Plot: Richard Wersche, Jr. was arrested in 1987 and given a life sentence, but before he was taken off the streets, he would find himself turned into a larger than life legend known as White Boy Rick. The stories about Rick’s adventures in the booming Detroit drug trade are numerous and all over the map, but how much of it is true and how much is folklore run wild? In White Boy, the real White Boy Rick himself tells his story and is joined by interviews with a wealth of people that experienced 80s Detroit first hand, from reporters to police officers to drug dealers to hired killers, all of whom crossed paths with Wersche at some point.

Entertainment Value: The legend of White Boy Rick is filled with wild stories, but the truth might be even wilder, as he claims he was recruited as a teenager by the FBI to infiltrate the Detroit drug underworld. In this documentary, we’re taken on an in depth tour of 80s Detroit and the incredible environment of corruption, open drug traders, and ruthless gangs. As you can imagine, the police struggled to maintain even basic order at times, so pushing back such a thriving drug trade was impossible, especially when so many officers, officials, and politicians were on the take. The idea of a fourteen white kid rising through the ranks in this atmosphere seems insane, but Rick did just that and was in the inner circle at the top. His story is a wild one, even when the local legends are filtered out, so being able to hear about it from those involved is quite interesting and reveals so much about the Detroit drug scene of the time.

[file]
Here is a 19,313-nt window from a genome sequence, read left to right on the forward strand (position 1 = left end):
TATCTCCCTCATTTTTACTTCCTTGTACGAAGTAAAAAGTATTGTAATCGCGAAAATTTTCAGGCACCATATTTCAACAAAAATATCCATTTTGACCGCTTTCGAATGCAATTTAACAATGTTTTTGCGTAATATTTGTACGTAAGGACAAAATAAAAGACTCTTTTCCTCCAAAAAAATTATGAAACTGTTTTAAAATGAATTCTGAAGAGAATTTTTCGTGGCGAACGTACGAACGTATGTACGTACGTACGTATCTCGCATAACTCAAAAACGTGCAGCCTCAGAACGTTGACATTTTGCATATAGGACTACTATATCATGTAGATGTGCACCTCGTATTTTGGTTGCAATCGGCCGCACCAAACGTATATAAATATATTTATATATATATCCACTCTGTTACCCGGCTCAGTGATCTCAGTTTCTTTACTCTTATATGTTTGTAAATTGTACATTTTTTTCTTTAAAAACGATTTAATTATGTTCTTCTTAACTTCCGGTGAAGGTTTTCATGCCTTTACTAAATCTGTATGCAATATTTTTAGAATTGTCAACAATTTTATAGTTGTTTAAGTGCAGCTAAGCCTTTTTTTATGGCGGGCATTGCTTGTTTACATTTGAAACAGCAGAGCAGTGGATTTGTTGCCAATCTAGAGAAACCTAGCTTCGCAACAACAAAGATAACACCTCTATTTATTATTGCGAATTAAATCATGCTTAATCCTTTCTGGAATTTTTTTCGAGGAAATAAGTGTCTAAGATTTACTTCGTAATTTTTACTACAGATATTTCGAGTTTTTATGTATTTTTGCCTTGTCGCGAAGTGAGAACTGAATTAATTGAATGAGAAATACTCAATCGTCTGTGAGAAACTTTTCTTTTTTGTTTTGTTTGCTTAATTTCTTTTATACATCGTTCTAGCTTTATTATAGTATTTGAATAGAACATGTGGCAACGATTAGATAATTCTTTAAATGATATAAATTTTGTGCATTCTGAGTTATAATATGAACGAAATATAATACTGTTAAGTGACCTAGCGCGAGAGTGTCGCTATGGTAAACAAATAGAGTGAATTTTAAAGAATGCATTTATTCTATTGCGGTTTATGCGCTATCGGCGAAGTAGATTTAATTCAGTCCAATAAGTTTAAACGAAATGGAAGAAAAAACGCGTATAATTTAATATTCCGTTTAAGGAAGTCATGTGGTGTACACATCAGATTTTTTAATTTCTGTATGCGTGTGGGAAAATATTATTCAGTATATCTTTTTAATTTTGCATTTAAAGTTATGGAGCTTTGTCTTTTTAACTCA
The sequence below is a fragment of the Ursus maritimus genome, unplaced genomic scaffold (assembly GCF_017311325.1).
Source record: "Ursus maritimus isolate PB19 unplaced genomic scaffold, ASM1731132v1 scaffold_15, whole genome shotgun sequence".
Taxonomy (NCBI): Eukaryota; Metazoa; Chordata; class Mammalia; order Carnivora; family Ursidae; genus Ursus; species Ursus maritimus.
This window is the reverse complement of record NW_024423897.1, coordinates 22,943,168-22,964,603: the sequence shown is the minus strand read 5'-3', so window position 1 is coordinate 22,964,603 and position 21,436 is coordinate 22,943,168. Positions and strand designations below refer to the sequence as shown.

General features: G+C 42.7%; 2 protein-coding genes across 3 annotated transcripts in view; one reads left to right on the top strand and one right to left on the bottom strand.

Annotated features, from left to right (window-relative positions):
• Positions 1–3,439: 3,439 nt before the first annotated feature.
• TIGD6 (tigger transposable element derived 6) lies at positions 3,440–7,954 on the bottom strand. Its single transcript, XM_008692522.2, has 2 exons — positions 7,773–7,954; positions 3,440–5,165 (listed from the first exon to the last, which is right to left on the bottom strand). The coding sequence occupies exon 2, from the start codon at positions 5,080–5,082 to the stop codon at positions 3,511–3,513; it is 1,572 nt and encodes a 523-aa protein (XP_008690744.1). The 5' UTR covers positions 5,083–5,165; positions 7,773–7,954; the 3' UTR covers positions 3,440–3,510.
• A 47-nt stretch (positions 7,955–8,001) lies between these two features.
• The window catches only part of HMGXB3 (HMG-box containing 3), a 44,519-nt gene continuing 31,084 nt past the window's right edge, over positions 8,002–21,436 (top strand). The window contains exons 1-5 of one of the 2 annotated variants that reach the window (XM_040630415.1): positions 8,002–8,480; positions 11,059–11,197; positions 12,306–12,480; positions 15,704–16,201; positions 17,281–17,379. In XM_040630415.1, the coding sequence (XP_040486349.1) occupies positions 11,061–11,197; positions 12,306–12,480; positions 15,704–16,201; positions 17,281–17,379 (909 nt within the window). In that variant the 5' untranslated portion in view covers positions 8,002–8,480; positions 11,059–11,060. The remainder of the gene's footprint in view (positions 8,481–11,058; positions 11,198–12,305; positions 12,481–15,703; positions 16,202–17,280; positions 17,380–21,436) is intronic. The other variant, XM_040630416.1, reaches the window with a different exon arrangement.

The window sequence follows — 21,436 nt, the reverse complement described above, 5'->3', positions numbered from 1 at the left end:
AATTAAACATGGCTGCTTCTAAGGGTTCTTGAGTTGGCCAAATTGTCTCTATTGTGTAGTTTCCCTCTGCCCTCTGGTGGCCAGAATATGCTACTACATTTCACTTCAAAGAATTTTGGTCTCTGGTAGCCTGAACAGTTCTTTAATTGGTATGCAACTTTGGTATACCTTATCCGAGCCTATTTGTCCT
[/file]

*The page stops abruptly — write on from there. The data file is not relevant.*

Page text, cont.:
White Boy is an impressive collection of first hand accounts, with Rick himself at the center and a plethora of perspectives on the Detroit drug world, from those who lived and worked within that realm. There’s bound to be some bravado from these kind of big personalities, but the interviews feel sincere and the documentary comes off as quite authentic, trying to separate the legend from the reality, to illustrate how unfair Rick’s eventual punishment would be. The movie is sympathetic to Rick’s situation, but doesn’t push too hard and is content to allow the facts to speak on his behalf, then let us decide for ourselves. The piece is well crafted and has insightful, candid interviews throughout, giving us the kind of depth about not just Rick, but the Detroit scene on the whole, that you want from this kind of picture. This isn’t about hype or street legends, but the real life, the nuts and bolts of what 80s Detroit was like, the dangers and temptations that lurked in that world. I’d recommend this to anyone who appreciates documentaries, true crime stories, or saw White Boy Rick and wanted the real scoop, as White Boy is well made and never fails to keep you hooked.

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